W■ By Alex Cass / Contributed
est Valley High School’s Competitive Marching Band, The Pride of West Valley, was recently crowned state champions in the California State Band Championships (CSBC). This achievement is a great honor and a first in school and band history!
The band has been competing since the beginning of October in the CSBC. After attending three regional competitions and hosting their own, they earned the chance to go to the semi finals. They competed against 40 other bands in their class from around the state, earning a second place seed going into the first round of cuts.
They came out on top in the division finals, being crowned the Class 2A CSBC Grand Champion, against the narrowed pack of 26 bands. This earned them the right to compete in the Open Class Championship, which only accepted the top 12 bands regardless of their size. The Pride earned 11th place in the entire CSBC Circuit at Open Class Championships.
Seeing the students gathering together to take a picture with their banner and medals after the championship was the most memorable part of the season, said West Valley Band Director TJ Hepburn. “That was the culmination you want; to produce high quality and have that work recognized,” said Hepburn.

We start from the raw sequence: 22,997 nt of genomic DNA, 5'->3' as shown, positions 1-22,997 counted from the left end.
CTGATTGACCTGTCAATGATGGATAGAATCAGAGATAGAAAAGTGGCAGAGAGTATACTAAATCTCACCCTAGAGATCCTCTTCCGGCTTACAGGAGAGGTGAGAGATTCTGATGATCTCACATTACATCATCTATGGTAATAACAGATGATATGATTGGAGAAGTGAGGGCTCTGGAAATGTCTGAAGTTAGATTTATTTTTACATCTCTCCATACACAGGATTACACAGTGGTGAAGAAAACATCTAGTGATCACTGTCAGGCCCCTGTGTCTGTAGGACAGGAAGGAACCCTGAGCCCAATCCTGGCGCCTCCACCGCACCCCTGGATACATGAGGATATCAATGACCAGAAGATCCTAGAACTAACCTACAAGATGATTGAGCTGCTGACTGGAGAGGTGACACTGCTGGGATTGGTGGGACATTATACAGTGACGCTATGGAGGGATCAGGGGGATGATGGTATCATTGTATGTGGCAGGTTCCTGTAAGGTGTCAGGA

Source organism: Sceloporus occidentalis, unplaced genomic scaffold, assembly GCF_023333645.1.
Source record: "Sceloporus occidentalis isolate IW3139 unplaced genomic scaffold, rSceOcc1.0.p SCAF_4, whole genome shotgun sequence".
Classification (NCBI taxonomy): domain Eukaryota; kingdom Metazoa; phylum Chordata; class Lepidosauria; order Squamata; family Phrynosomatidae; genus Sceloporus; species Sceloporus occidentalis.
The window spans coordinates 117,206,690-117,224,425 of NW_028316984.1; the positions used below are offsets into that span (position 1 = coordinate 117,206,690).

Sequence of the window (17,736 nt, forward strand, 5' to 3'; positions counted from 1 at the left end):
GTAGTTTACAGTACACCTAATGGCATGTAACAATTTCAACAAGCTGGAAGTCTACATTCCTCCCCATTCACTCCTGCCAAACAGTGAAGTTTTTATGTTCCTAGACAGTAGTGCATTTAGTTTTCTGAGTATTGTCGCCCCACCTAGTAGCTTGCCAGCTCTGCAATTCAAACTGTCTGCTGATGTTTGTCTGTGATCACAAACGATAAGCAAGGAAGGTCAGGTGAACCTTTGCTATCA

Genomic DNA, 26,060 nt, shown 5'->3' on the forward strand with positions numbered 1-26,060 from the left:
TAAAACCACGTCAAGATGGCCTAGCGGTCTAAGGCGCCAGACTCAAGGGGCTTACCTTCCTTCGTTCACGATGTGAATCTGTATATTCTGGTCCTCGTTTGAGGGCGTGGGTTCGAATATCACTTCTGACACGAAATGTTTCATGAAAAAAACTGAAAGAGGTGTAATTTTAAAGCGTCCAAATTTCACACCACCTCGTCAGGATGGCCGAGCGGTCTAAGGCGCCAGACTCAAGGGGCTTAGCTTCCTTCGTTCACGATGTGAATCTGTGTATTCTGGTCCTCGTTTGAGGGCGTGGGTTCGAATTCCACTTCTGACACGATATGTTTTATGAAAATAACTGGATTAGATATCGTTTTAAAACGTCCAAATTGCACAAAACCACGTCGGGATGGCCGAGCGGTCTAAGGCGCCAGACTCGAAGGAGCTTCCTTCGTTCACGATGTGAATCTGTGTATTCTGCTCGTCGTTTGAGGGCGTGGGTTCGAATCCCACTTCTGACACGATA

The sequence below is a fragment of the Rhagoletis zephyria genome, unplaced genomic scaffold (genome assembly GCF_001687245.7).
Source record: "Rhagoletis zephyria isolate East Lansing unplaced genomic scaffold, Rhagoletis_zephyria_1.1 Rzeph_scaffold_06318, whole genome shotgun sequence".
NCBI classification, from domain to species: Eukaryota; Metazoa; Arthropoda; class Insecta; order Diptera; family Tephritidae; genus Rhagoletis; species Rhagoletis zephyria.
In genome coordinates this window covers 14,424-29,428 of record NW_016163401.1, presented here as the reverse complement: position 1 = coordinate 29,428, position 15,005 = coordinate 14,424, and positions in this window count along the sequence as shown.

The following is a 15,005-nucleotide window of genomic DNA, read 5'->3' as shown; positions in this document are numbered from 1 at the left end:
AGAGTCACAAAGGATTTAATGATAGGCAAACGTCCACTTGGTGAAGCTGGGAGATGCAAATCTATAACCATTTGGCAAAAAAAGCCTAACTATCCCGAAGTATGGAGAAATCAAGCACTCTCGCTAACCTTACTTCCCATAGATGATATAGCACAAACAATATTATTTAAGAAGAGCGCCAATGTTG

Hepburn said the band’s success can be attributed to many things. First, his students have had a positive attitude since they began practicing at the end of last school year. Second, the more experienced band members became real leaders in helping the less experienced members get to that competition experience level. Thirdly, drum major Douglas Swayne spent this summer traveling across the nation with the Drum and Bugle Corps and picked up new techniques he brought back to share with his team.
This journey to success was no easy task. Students began in May, practiced during the summer, and after school started they practiced a minimum of three hours four days a week. Almost every Saturday from September through November they were competing or performing.
“It was such a joy to see the progression of the performance,” said West Valley Principal Dr. Janice Jones. “TJ came up with a concept that wasn’t tangible and six months later we saw his idea of ‘Pandora’s Box Reopened’ come to life,” said Jones. “It has become the soundtrack to my first year as a principal.”
Hepburn said the idea of reopening Pandora’s Box was an opportunity to bring positivity back into the world. He said there is a lot of evil in the world, but wouldn’t it be nice to let go and open the box up to allow hope to come in? Well, that is exactly what the band did. At the end of their performance they had a large box, engineered by a parent and constructed by Hepburn, that opened up to allow us to let hope back into the world, said Hepburn.
“Good things happen in good places,” said Hepburn. He thanked the students, parents, band staff, and administration for helping the band reach this goal. He said a lot of people put in a lot of hard work, and he is happy his students were able to see and feel the recognition at the end of it all.